Figure 4. Double immunofluorescence staining of BrdU (green) and NeuN (red) in the dentate gyrus in control (A), ascorbic acid (AA) (B), D-galactose (D-gal) (C), and ascorbic acid (150 mg/kg)-fed D-gal (D) groups. Note that D-gal-induced reduction in the number of BrdU-incorporated cells (BrdU+) is significantly attenuated by ascorbic acid administration in the D-gal + AA group. The changes in the number of BrdU+-NeuN+ cells show the same pattern as those of BrdU+ cells. GCL, granule cell layer; ML, molecular layer; PL, polymorphic layer. Scale bar = 50 μm. (E): The numbers of the BrdU+ and BrdU+-NeuN+ cells in the dentate gyrus of the hippocampus. The percentage of BrdU+-NeuN+ cells out of the total number of BrdU+ cells did not change (n = 10 per group; # p < 0.05, indicating a significant difference between control and D-gal groups; * p < 0.05, indicating a significant difference between D-gal and D-gal + AA groups). Data are presented as means ± SEM.
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Figure 5. Western blot analysis of interleukin 1 beta (IL1β) and tumor necrosis factor alpha (TNFα) (A), superoxide dismutase 1 (SOD1), SOD2, and sirtuin 1 (Sirt1) (B), caveolin-1, synaptophysin, phosphorylated Ca2+/calmodulin-dependent protein kinase (pCAMK) II, and brain-derived neurotrophic factor (BDNF) (C) in the hippocampus in control (CTL), D-galactose (D-gal), and ascorbic acid (150 mg/kg; AA)-fed D-gal groups. Relative optical density (ROD) of immunoblot bands is defined as a percentage of the value of the control group (n = 7 per group; # p < 0.05, indicating a significant difference between control and D-gal groups; * p < 0.05, indicating a significant difference between D-gal and D-gal + AA groups). Data are presented as means ± SEM.
Figure 5. Western blot analysis of interleukin 1 beta (IL1β) and tumor necrosis factor alpha (TNFα) (A), superoxide dismutase 1 (SOD1), SOD2, and sirtuin 1 (Sirt1) (B), caveolin-1, synaptophysin, phosphorylated Ca2+/calmodulin-dependent protein kinase (pCAMK) II, and brain-derived neurotrophic factor (BDNF) (C) in the hippocampus in control (CTL), D-galactose (D-gal), and ascorbic acid (150 mg/kg; AA)-fed D-gal groups. Relative optical density (ROD) of immunoblot bands is defined as a percentage of the value of the control group (n = 7 per group; # p < 0.05, indicating a significant difference between control and D-gal groups; * p < 0.05, indicating a significant difference between D-gal and D-gal + AA groups). Data are presented as means ± SEM.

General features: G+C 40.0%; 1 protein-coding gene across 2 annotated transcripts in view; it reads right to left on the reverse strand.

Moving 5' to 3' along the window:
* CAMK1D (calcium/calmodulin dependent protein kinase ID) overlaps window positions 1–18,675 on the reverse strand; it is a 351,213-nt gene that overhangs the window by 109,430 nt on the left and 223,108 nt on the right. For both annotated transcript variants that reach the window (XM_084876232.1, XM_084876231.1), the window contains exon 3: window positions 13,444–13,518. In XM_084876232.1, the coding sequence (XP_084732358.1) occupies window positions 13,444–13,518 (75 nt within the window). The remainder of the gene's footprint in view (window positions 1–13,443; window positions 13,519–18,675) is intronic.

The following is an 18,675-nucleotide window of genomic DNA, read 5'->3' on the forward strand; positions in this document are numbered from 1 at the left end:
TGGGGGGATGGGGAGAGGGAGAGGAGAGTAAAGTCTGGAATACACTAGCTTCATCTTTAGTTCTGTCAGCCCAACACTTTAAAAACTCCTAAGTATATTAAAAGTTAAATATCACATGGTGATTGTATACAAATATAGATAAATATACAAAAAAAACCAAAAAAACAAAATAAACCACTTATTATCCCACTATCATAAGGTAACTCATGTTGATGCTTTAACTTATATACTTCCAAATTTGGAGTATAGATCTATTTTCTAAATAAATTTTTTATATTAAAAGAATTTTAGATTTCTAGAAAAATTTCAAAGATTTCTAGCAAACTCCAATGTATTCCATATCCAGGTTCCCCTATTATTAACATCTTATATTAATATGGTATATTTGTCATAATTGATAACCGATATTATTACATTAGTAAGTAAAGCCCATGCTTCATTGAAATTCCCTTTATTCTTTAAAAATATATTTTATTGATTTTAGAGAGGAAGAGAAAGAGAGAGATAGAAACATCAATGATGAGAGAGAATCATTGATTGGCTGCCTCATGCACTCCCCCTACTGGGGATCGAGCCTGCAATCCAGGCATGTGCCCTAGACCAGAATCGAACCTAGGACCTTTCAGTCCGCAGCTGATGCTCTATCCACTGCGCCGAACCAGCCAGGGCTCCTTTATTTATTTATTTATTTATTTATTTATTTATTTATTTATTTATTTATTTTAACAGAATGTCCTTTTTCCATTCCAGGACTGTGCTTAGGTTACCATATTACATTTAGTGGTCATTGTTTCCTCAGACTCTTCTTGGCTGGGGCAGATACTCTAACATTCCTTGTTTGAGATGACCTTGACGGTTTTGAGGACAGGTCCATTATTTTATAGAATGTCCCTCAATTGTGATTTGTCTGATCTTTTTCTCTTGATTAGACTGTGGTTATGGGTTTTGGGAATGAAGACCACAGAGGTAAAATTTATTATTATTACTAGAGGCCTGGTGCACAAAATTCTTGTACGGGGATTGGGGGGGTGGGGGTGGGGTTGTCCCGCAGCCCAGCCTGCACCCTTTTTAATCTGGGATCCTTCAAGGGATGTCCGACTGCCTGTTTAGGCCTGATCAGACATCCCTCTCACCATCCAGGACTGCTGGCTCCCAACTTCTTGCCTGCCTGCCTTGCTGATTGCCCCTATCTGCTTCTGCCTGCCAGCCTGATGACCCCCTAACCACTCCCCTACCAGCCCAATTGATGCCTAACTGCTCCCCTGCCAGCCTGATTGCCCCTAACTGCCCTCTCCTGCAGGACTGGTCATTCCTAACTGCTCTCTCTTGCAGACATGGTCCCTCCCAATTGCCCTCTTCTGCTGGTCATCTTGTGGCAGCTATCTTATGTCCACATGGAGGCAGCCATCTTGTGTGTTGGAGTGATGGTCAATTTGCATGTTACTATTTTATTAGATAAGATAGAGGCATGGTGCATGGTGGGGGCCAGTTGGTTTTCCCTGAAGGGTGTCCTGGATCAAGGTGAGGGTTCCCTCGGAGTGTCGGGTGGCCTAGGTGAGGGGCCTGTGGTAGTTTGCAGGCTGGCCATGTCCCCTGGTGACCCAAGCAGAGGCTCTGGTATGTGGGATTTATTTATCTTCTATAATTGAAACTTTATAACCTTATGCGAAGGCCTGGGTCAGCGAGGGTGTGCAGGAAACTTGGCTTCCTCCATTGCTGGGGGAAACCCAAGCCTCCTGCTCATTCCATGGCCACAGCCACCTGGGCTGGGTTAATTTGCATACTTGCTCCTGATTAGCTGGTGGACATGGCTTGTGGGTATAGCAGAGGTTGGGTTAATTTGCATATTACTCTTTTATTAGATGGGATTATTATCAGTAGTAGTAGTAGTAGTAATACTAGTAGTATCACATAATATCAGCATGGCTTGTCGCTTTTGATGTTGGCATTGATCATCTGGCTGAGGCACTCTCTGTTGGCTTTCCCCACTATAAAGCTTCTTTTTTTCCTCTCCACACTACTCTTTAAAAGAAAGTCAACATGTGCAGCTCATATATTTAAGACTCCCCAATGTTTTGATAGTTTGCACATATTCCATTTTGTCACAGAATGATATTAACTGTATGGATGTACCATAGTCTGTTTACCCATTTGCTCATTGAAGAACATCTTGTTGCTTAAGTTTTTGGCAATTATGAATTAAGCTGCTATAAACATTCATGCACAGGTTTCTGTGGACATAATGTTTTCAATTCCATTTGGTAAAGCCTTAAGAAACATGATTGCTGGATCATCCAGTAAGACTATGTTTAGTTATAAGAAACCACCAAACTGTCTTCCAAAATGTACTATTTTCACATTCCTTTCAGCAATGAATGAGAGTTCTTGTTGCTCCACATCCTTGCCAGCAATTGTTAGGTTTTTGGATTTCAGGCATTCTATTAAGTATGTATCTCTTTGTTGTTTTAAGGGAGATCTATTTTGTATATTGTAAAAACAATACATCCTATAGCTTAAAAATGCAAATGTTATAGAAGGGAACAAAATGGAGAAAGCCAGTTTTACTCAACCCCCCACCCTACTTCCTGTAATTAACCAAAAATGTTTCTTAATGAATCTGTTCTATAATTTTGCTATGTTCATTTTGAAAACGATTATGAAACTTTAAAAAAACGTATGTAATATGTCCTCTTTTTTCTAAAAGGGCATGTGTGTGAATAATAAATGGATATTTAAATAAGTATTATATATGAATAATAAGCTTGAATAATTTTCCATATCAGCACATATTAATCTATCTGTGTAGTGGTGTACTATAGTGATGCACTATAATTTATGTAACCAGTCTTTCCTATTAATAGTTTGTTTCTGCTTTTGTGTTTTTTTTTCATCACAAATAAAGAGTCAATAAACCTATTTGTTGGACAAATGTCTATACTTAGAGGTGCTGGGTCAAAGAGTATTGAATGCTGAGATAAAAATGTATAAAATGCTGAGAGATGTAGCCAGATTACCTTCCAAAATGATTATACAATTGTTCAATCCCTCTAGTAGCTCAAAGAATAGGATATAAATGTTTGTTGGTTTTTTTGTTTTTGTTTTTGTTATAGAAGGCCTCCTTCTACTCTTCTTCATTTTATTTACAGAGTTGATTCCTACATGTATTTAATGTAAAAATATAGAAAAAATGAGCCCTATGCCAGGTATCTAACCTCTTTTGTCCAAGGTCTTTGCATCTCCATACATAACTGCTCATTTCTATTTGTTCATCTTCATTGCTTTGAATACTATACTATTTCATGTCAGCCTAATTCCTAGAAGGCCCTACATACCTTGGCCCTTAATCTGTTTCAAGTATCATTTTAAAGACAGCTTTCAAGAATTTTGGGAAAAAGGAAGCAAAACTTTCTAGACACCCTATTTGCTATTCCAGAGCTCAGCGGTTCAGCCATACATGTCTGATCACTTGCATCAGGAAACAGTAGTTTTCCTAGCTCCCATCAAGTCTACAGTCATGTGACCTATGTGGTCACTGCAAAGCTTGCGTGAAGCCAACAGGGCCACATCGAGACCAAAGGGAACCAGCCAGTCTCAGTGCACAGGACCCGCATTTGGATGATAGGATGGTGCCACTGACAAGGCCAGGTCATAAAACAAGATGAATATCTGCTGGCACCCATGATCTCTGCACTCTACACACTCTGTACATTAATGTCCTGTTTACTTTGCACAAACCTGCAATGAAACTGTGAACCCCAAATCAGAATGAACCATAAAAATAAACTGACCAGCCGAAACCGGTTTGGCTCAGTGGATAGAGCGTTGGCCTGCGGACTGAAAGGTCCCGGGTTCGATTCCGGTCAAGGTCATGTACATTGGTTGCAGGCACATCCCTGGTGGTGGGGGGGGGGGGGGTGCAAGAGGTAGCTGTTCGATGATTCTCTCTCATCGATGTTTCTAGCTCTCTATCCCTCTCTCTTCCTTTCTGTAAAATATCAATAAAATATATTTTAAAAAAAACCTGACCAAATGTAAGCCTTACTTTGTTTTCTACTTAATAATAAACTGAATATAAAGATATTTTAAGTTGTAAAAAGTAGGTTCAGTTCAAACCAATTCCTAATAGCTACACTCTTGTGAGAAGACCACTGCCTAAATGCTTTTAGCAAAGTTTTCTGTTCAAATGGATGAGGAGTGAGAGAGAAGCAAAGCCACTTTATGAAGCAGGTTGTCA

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Figure 6. Ascorbic acid (AA) treatment ameliorates object location memory impairment in D-galactose (D-gal)-treated mice. (A) During the training phase, mice in all the groups showed no preference for two identical objects. No significant differences were found in the discrimination ratio among these three groups. (B) In the test phase, one of the two identical objects was moved into a novel location. Mice in the control and D-gal + AA groups showed a preference for the novel location over the familiar location, whereas mice in the D-gal group did not show preference between the novel location and the familiar location. The discrimination ratio in the D-gal + AA group was significantly higher than that in the D-gal group (n = 10 per groups; † p < 0.05, indicating a significant difference between familiar and novel location).
Figure 6. Ascorbic acid (AA) treatment ameliorates object location memory impairment in D-galactose (D-gal)-treated mice. (A) During the training phase, mice in all the groups showed no preference for two identical objects. No significant differences were found in the discrimination ratio among these three groups. (B) In the test phase, one of the two identical objects was moved into a novel location. Mice in the control and D-gal + AA groups showed a preference for the novel location over the familiar location, whereas mice in the D-gal group did not show preference between the novel location and the familiar location. The discrimination ratio in the D-gal + AA group was significantly higher than that in the D-gal group (n = 10 per groups; † p < 0.05, indicating a significant difference between familiar and novel location).